The Vulnerability of Receiving
When I was a child, I used to speak like a child, think like a child, reason like a child; when I became a man, I did away with childish things. For now we see in a mirror dimly, but then face to face; now I know in part, but then I will know fully just as I also have been fully known
When I was a little girl and would come home from a long journey, my grandmother always made me my favorite foods. “You must be hungry from the long road here,” she would say. And sometimes I would get annoyed at her because all I wanted was some peace and quiet – and not being overwhelmed with attention (yes, I was always like that!) – yet she always knew what I liked to eat. Because that’s what your home is. That’s what your family is. They know exactly what you need.
In this morning’s yoga session, these words suddenly came to me: vulnerable to receive. Vulnerable to receive.
And suddenly it was as if the blinds had fallen and everything became crisp and clear. In order to receive my gifts, I had to be vulnerable. Being receptive is being vulnerable, because you admit a sense of lack, of want.
But that was why! I exclaimed.
I have often wondered why my story of New Orleans had such a weird twist. Why I waited my whole life to get there, why did I finally arrive in a state of such profound loss and grief, the first time in my life I was actually not ashamed to cry in front of a stranger, why my whole life became transformed around this trip…
In the 24 hours before me finally leaving for the US, for the first time in my life, two things happened, one was extremely uplifting and another extremely heartbreaking. One about acceptance, another about rejection. Both had to do with my soul and a sense of belonging. But because both were deeply private – one religiously private, the other intimately private – too much would be misjudged and misinterpreted if I were to go into details. Suffice it to say that in the morning I had experienced a profound miracle – and in the evening I was crushed. Those were two sides of the same coin, yet not connected to each other. Accepting who I was and being shown who I really am were part of the experience. But for the first time in my life something had actually got to me.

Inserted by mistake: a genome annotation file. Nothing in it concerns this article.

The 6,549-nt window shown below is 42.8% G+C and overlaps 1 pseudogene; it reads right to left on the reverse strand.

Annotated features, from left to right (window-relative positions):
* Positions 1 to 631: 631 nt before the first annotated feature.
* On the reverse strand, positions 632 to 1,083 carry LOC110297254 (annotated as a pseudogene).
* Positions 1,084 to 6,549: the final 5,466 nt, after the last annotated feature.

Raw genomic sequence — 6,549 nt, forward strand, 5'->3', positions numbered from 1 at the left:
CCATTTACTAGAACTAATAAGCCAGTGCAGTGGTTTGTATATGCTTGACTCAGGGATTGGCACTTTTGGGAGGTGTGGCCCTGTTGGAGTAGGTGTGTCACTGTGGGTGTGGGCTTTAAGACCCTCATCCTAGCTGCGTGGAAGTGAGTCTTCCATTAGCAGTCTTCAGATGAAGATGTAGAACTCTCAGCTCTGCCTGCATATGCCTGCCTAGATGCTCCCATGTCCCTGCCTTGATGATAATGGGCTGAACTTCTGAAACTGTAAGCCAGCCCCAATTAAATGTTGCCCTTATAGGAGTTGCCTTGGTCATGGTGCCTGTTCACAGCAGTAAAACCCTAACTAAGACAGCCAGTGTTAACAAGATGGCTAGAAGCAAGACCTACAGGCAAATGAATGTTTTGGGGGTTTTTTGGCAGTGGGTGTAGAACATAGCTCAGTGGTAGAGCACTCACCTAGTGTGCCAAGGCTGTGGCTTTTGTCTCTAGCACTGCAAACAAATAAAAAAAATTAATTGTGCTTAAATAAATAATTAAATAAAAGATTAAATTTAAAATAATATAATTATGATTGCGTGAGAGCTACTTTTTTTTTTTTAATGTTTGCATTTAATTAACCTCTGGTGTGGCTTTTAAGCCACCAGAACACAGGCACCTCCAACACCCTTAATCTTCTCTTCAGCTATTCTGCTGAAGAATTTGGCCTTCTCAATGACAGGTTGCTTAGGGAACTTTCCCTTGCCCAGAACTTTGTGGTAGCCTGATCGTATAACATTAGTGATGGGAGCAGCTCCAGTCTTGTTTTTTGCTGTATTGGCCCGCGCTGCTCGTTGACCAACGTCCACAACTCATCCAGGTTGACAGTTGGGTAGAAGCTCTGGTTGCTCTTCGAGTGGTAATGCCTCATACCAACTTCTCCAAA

And now, today, I understood why. Because only in this way could I receive the amazing gift that New Orleans had for me – my intuition, my sensitivity, my soul awareness and my sense of purpose. My answers. My clarity. To receive it, I had to be vulnerable. To receive it, I actually had to be crushed.
In the same week I was in New Orleans for the first time, two deaths had occurred. The person from the heartbreaking side of the coin story had lost his father – and the neighbor in whose storage space I left some of my stuff back in Norway had passed away. The things in her storage included my childhood diaries left there for whatever reason, and china that I took such efforts in bringing over from my original home in Latvia. All was gone eventually, not that I even miss it now, on learning this. But the only person in the building of 65 apartments whom I asked for storage space was also the only person in the building who had died, at the age of 60-something.
When I first arrived in New Orleans and started finding places without a map, going where my legs took me, or actually following the feeling of high euphoria that would sometimes overtake me in the middle of the street (I don’t use drugs, no worries here…) the thoughts about soul came quite quickly. A soul knows its home… I dismissed them. I didn’t believe them. All my life, from childhood, I felt I never belonged. All my childhood diaries were filled with that longing, for a home. Incidentally, I learned of New Orleans when I was six and decided I had to go. Incidentally, thirty years later, New Orleans had given me the absolution and the blessing I was looking for for half of my life, in the form of a man standing outside a bar on Bourbon street, with him fist to his heart… I knew then that I was home. Because home did not judge me – but healed me.
And yes, it was a long road. And I was tired. And I ate all the food I could eat.
But now I know why all the things from the place where I was born were somehow put in one storage space – and were gone entirely the week I first came to New Orleans.
Dare to be vulnerable to receive.